Playground Sound Meter

Use the microphone on your Circuit Playground Express to measure sound levels and display them on a VU-meter-like display!

Note: This program will only work with the improved microphone support in CircuitPython 2.2.0 or later.

The program is below. There are many settings that you can change to make the readings more or less sensitive and the display more or less jumpy. Try changing CURVE to be 4 or 1 or 10 or -2 and see what happens.

The program samples audio for a short time and the computes the energy in the sample (corresponding to volume) using a Root-Mean-Square computation (RMS). You could try varying the sample size if you like.

The log_scale() function varies the number of NeoPixels lit in an exponential way, because sound levels can vary by many factors of 10 between loud and soft. Try varying how it's computed to see what happens.

The program takes one sample when it first starts to set a "quiet" sound level. If that doesn't work for you, set input_floor to be a fixed number. If the meter seems too sensitive, try changing input_ceiling = input_floor + 500 to be input_ceiling = input_floor + 2000 or higher. Or go the other way.

You can also change the colors. Try different ways of computing volume_color(i) for more of a rainbow effect, or make it a constant if you don't like changing colors.

# The MIT License (MIT)
#
# Copyright (c) 2017 Dan Halbert for Adafruit Industries
# Copyright (c) 2017 Kattni Rembor, Tony DiCola for Adafruit Industries
#
# Permission is hereby granted, free of charge, to any person obtaining a copy
# of this software and associated documentation files (the "Software"), to deal
# in the Software without restriction, including without limitation the rights
# to use, copy, modify, merge, publish, distribute, sublicense, and/or sell
# copies of the Software, and to permit persons to whom the Software is
# furnished to do so, subject to the following conditions:
#
# The above copyright notice and this permission notice shall be included in
# all copies or substantial portions of the Software.
#
# THE SOFTWARE IS PROVIDED "AS IS", WITHOUT WARRANTY OF ANY KIND, EXPRESS OR
# IMPLIED, INCLUDING BUT NOT LIMITED TO THE WARRANTIES OF MERCHANTABILITY,
# FITNESS FOR A PARTICULAR PURPOSE AND NONINFRINGEMENT. IN NO EVENT SHALL THE
# AUTHORS OR COPYRIGHT HOLDERS BE LIABLE FOR ANY CLAIM, DAMAGES OR OTHER
# LIABILITY, WHETHER IN AN ACTION OF CONTRACT, TORT OR OTHERWISE, ARISING FROM,
# OUT OF OR IN CONNECTION WITH THE SOFTWARE OR THE USE OR OTHER DEALINGS IN
# THE SOFTWARE.

import array
import math

import audiobusio
import board
import neopixel

# Exponential scaling factor.
# Should probably be in range -10 .. 10 to be reasonable.
CURVE = 2
SCALE_EXPONENT = math.pow(10, CURVE * -0.1)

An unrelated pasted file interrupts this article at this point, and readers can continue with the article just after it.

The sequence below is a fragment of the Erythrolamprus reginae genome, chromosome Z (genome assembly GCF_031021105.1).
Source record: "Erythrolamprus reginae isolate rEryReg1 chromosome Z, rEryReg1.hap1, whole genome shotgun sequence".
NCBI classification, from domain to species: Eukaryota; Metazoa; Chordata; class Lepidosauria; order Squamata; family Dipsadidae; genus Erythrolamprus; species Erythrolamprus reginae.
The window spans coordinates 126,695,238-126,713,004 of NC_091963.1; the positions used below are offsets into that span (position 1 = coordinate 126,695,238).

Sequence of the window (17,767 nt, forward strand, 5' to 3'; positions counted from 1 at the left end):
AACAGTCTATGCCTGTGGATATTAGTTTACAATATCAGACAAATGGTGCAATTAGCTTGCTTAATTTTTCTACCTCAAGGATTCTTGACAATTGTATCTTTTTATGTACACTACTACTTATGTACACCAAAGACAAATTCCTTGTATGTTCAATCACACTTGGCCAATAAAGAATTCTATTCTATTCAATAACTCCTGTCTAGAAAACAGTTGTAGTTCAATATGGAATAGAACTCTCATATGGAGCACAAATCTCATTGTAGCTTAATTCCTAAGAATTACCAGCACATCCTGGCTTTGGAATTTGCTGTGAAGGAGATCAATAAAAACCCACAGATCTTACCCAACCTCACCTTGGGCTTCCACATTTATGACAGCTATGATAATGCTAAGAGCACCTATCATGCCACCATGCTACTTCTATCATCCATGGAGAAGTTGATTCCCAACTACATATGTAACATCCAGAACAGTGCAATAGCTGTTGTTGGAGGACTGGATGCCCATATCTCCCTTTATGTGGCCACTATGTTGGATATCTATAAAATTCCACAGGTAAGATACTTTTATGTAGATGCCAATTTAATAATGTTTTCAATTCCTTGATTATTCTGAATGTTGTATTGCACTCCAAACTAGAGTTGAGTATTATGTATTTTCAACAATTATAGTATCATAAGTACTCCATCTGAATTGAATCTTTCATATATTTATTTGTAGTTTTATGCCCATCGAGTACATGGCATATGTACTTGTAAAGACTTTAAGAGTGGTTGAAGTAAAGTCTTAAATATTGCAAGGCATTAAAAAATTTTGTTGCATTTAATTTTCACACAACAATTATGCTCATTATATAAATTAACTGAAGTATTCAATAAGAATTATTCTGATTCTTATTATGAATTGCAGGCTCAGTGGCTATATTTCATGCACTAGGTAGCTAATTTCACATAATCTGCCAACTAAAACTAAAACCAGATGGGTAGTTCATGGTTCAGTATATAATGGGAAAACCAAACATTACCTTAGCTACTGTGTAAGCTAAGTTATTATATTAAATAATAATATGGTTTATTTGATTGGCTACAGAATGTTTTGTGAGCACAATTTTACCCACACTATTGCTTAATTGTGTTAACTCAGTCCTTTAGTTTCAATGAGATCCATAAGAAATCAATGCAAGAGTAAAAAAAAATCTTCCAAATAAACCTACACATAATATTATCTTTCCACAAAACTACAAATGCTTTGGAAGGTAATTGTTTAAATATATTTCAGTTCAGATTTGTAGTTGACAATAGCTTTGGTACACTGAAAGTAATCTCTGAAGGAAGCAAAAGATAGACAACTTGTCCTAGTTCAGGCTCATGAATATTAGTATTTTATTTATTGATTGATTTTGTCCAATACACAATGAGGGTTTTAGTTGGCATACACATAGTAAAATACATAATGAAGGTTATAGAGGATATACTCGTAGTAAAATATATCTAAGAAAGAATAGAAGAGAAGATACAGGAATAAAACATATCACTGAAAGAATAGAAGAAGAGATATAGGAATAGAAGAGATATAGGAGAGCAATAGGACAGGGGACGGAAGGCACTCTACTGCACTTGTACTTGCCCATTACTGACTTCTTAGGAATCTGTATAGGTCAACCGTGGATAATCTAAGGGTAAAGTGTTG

PEAK_COLOR = (100, 0, 255)
NUM_PIXELS = 10

# Number of samples to read at once.
NUM_SAMPLES = 160


# Restrict value to be between floor and ceiling.


def constrain(value, floor, ceiling):
    return max(floor, min(value, ceiling))


# Scale input_value between output_min and output_max, exponentially.


def log_scale(input_value, input_min, input_max, output_min, output_max):
    normalized_input_value = (input_value - input_min) / \
                             (input_max - input_min)
    return output_min + \
        math.pow(normalized_input_value, SCALE_EXPONENT) \
        * (output_max - output_min)


# Remove DC bias before computing RMS.


def normalized_rms(values):
    minbuf = int(mean(values))
    samples_sum = sum(
        float(sample - minbuf) * (sample - minbuf)
        for sample in values
    )

    return math.sqrt(samples_sum / len(values))


def mean(values):
    return sum(values) / len(values)


def volume_color(volume):
    return 200, volume * (255 // NUM_PIXELS), 0


# Main program


# Set up NeoPixels and turn them all off.
pixels = neopixel.NeoPixel(board.NEOPIXEL, NUM_PIXELS,
                           brightness=0.1, auto_write=False)
pixels.fill(0)
pixels.show()

# For CircuitPython 2.x:
mic = audiobusio.PDMIn(board.MICROPHONE_CLOCK, board.MICROPHONE_DATA,
                       frequency=16000, bit_depth=16)
# For Circuitpython 3.0 and up, "frequency" is now called "sample_rate".
# Comment the lines above and uncomment the lines below.
#mic = audiobusio.PDMIn(board.MICROPHONE_CLOCK, board.MICROPHONE_DATA,
#                       sample_rate=16000, bit_depth=16)

# Record an initial sample to calibrate. Assume it's quiet when we start.
samples = array.array('H', [0] * NUM_SAMPLES)
mic.record(samples, len(samples))
# Set lowest level to expect, plus a little.
input_floor = normalized_rms(samples) + 10
# OR: used a fixed floor
# input_floor = 50

# You might want to print the input_floor to help adjust other values.
# print(input_floor)

# Corresponds to sensitivity: lower means more pixels light up with lower sound
# Adjust this as you see fit.
input_ceiling = input_floor + 500

peak = 0
while True:
    mic.record(samples, len(samples))
    magnitude = normalized_rms(samples)
    # You might want to print this to see the values.
    # print(magnitude)

    # Compute scaled logarithmic reading in the range 0 to NUM_PIXELS
    c = log_scale(constrain(magnitude, input_floor, input_ceiling),
                  input_floor, input_ceiling, 0, NUM_PIXELS)

    # Light up pixels that are below the scaled and interpolated magnitude.
    pixels.fill(0)
    for i in range(NUM_PIXELS):
        if i < c:
            pixels[i] = volume_color(i)
        # Light up the peak pixel and animate it slowly dropping.
        if c >= peak:
            peak = min(c, NUM_PIXELS - 1)
        elif peak > 0:
            peak = peak - 1
        if peak > 0:
            pixels[int(peak)] = PEAK_COLOR
    pixels.show()
This guide was first published on Oct 12, 2017. It was last updated on Nov 20, 2018. This page (Playground Sound Meter) was last updated on Aug 01, 2018.